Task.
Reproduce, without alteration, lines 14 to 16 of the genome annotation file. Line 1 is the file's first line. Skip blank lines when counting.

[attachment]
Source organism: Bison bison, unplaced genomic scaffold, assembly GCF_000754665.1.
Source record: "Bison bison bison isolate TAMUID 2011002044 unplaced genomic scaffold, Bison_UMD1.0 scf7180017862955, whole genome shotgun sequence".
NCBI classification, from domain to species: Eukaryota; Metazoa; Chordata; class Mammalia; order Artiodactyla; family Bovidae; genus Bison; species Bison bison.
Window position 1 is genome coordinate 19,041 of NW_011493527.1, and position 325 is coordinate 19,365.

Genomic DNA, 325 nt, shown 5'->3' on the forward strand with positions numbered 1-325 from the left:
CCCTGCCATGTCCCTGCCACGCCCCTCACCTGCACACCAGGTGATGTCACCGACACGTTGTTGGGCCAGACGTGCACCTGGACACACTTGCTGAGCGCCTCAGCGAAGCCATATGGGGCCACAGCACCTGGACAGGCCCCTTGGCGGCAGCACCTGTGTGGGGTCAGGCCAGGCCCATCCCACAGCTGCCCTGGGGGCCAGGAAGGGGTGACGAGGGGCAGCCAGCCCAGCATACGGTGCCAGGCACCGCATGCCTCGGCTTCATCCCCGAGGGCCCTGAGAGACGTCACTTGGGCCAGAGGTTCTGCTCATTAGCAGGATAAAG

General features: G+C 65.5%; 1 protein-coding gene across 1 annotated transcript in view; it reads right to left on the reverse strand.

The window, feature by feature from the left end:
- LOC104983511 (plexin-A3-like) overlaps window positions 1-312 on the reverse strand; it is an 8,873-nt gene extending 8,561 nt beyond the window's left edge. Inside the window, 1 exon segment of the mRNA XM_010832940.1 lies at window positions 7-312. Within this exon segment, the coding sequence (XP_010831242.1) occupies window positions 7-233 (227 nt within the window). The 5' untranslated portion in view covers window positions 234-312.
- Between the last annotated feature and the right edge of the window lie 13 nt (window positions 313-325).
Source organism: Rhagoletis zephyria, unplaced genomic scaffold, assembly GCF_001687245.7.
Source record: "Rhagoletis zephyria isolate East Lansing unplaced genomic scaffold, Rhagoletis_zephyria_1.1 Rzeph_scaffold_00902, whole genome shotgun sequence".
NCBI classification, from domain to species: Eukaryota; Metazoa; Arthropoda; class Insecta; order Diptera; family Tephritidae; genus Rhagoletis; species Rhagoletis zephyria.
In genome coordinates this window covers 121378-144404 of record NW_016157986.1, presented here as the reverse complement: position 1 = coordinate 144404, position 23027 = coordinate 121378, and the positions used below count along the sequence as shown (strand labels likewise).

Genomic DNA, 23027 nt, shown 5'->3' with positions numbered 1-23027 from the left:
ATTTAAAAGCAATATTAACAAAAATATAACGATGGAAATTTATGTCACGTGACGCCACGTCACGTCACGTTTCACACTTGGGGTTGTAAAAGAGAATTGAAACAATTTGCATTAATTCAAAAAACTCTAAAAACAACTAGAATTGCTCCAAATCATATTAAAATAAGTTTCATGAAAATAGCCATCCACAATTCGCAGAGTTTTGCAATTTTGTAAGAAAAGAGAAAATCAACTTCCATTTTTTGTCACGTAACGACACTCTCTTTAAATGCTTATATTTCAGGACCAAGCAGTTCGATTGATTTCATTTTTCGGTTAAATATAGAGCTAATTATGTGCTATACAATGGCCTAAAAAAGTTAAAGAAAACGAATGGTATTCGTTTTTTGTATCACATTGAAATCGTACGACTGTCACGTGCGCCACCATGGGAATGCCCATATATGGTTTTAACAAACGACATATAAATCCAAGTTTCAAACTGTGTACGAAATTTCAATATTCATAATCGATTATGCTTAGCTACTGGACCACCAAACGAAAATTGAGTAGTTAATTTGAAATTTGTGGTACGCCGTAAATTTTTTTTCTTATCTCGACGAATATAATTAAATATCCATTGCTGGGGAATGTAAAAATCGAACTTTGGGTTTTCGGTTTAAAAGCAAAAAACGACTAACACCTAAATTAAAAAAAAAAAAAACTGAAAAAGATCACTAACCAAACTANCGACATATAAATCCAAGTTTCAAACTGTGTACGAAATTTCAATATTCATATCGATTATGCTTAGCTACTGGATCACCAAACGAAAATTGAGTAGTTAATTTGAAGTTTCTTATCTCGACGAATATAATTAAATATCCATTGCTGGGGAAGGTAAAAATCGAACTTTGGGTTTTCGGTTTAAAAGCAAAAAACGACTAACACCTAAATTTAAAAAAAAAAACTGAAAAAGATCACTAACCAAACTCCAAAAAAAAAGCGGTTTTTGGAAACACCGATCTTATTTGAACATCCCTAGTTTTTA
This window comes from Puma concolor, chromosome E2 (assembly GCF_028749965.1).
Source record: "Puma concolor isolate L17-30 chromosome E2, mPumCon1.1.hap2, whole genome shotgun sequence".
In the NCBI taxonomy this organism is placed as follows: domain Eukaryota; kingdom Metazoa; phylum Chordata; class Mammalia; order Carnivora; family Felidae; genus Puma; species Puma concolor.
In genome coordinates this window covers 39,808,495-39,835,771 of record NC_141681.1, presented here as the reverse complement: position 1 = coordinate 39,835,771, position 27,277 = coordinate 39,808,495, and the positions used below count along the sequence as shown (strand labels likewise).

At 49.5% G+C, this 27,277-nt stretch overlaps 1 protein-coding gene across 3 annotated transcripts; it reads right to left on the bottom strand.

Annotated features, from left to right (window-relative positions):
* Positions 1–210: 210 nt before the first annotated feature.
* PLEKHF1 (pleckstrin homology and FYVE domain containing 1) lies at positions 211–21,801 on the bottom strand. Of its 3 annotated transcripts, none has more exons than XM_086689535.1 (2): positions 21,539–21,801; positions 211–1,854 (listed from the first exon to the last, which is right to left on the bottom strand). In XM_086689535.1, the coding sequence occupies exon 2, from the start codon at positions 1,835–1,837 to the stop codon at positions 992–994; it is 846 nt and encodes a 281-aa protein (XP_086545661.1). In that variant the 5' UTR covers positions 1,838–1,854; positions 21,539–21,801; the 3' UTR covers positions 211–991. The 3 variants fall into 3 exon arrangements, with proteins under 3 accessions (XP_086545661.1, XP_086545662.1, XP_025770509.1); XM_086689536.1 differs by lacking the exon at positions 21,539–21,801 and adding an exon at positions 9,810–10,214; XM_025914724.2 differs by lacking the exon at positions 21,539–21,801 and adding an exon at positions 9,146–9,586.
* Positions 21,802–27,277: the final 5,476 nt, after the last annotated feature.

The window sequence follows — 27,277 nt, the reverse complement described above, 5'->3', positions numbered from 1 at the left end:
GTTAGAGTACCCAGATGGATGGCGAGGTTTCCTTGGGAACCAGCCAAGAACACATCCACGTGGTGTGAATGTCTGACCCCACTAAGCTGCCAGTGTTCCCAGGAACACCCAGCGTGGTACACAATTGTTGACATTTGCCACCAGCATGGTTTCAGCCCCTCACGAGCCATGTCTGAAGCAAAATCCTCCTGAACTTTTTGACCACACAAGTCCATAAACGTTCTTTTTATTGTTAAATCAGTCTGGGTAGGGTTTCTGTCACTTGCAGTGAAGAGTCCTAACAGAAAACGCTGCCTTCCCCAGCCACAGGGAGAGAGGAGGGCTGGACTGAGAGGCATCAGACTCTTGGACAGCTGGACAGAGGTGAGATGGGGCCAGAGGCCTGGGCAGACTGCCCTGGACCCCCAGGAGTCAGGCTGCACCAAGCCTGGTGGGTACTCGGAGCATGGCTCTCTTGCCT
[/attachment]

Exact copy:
In genome coordinates this window covers 121378-144404 of record NW_016157986.1, presented here as the reverse complement: position 1 = coordinate 144404, position 23027 = coordinate 121378, and the positions used below count along the sequence as shown (strand labels likewise).

Genomic DNA, 23027 nt, shown 5'->3' with positions numbered 1-23027 from the left:
ATTTAAAAGCAATATTAACAAAAATATAACGATGGAAATTTATGTCACGTGACGCCACGTCACGTCACGTTTCACACTTGGGGTTGTAAAAGAGAATTGAAACAATTTGCATTAATTCAAAAAACTCTAAAAACAACTAGAATTGCTCCAAATCATATTAAAATAAGTTTCATGAAAATAGCCATCCACAATTCGCAGAGTTTTGCAATTTTGTAAGAAAAGAGAAAATCAACTTCCATTTTTTGTCACGTAACGACACTCTCTTTAAATGCTTATATTTCAGGACCAAGCAGTTCGATTGATTTCATTTTTCGGTTAAATATAGAGCTAATTATGTGCTATACAATGGCCTAAAAAAGTTAAAGAAAACGAATGGTATTCGTTTTTTGTATCACATTGAAATCGTACGACTGTCACGTGCGCCACCATGGGAATGCCCATATATGGTTTTAACAAACGACATATAAATCCAAGTTTCAAACTGTGTACGAAATTTCAATATTCATAATCGATTATGCTTAGCTACTGGACCACCAAACGAAAATTGAGTAGTTAATTTGAAATTTGTGGTACGCCGTAAATTTTTTTTCTTATCTCGACGAATATAATTAAATATCCATTGCTGGGGAATGTAAAAATCGAACTTTGGGTTTTCGGTTTAAAAGCAAAAAACGACTAACACCTAAATTAAAAAAAAAAAAAACTGAAAAAGATCACTAACCAAACTANCGACATATAAATCCAAGTTTCAAACTGTGTACGAAATTTCAATATTCATATCGATTATGCTTAGCTACTGGATCACCAAACGAAAATTGAGTAGTTAATTTGAAGTTTCTTATCTCGACGAATATAATTAAATATCCATTGCTGGGGAAGGTAAAAATCGAACTTTGGGTTTTCGGTTTAAAAGCAAAAAACGACTAACACCTAAATTTAAAAAAAAAAACTGAAAAAGATCACTAACCAAACTCCAAAAAAAAAGCGGTTTTTGGAAACACCGATCTTATTTGAACATCCCTAGTTTTTA